In the second grave a similar one was found, but as it was taken away without my knowledge I am unable to give its exact position when unearthed. In the third grave nothing of the sort was discovered after a careful search.

In the first grave a bottle of white clay, nearly globular, with a handle, stood close to the breast of the skeleton, the interior being stained as if by some dark liquid.  The bottle, unfortunately, fell into fragments on attempting to remove it.  In the same cavity, touching the shin bones of the occupant,  were two urns of the material known as grey ware, and of a design commonly supposed  to be characteristic of Roman work of the third or fourth century. It is somewhat remarkable that beside them was half, and only a half, a third urn, with a filmy substance like black cobweb adhering to the inner surface.

In the second cavity were four urns, standing nearly upright like the others, two being of ordinary size, and two quite small. They stood touching each other, and close to the breast of the skeleton; these, like the former, were empty, except of the chalk which had settled into them by lapse of time; moreover, the unstained white chalk being in immediate contact with the inner surface of the vessels was nearly a proof that nothing solid had originally intervened. In the third grave two other urns of like description were disclosed.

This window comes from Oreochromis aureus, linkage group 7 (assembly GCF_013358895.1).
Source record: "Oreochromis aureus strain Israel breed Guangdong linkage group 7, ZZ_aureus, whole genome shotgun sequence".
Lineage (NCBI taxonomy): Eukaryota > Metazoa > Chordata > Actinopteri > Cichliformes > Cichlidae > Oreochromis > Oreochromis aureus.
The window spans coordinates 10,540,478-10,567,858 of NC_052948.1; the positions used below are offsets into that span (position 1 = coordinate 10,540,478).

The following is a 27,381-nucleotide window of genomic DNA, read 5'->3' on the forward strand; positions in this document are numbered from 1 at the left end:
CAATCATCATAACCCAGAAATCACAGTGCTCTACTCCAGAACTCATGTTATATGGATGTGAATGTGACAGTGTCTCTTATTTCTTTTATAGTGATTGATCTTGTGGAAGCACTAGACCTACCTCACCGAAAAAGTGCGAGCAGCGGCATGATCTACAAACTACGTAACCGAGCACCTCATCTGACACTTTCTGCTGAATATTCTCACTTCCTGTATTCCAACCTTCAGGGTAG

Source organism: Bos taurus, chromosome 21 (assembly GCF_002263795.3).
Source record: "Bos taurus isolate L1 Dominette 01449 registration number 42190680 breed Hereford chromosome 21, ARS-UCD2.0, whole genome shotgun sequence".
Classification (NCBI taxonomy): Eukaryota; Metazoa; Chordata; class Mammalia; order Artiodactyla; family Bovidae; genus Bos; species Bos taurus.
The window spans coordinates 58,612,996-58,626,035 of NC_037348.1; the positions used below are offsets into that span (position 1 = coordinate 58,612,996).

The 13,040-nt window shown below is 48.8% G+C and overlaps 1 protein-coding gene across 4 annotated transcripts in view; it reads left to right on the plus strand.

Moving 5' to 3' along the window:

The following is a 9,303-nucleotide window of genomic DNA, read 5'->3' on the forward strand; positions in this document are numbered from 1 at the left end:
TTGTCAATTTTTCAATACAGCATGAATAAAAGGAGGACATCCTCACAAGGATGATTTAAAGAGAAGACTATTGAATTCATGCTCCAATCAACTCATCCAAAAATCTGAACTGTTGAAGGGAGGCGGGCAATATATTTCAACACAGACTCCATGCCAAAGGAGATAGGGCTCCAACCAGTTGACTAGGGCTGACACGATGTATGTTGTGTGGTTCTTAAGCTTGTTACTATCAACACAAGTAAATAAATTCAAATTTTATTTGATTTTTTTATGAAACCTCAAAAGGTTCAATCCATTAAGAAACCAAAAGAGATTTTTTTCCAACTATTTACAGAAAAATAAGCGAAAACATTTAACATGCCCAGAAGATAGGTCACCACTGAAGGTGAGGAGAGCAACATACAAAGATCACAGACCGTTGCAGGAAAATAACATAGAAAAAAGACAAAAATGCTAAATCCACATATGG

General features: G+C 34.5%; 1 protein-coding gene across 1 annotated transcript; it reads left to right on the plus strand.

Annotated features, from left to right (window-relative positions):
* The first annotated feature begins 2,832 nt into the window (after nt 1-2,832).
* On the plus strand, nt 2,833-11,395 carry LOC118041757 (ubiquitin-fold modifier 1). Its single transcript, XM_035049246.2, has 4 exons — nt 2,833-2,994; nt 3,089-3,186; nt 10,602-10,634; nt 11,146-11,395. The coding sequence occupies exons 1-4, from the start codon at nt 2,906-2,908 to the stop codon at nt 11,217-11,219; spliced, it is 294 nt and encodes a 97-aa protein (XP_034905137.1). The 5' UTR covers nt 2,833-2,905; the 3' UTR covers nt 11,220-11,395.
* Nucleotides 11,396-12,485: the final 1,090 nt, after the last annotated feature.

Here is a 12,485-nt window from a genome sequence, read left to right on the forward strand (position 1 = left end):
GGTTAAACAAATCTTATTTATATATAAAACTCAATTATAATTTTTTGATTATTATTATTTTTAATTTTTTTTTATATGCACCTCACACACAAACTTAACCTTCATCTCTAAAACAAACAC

Two yards south from these graves a circular hole in the native chalk was uncovered, measuring about two feet in diameter and five feet deep. At the bottom was a small flagstone; above this was the horn, apparently of a bull, together with teeth and bones of the same animal. The horn was stumpy and curved, altogether much after the modern shorthorn type, and it has been conjectured that the remains were possibly those of the wild ox formerly inhabiting this island. Pieces of a black bituminous substance were mixed in with these, and also numerous flints, forming a packing to the whole. A few pieces of tile, and brick of the thin Roman kind, with some fragments of iridescent glass were also found about the spot.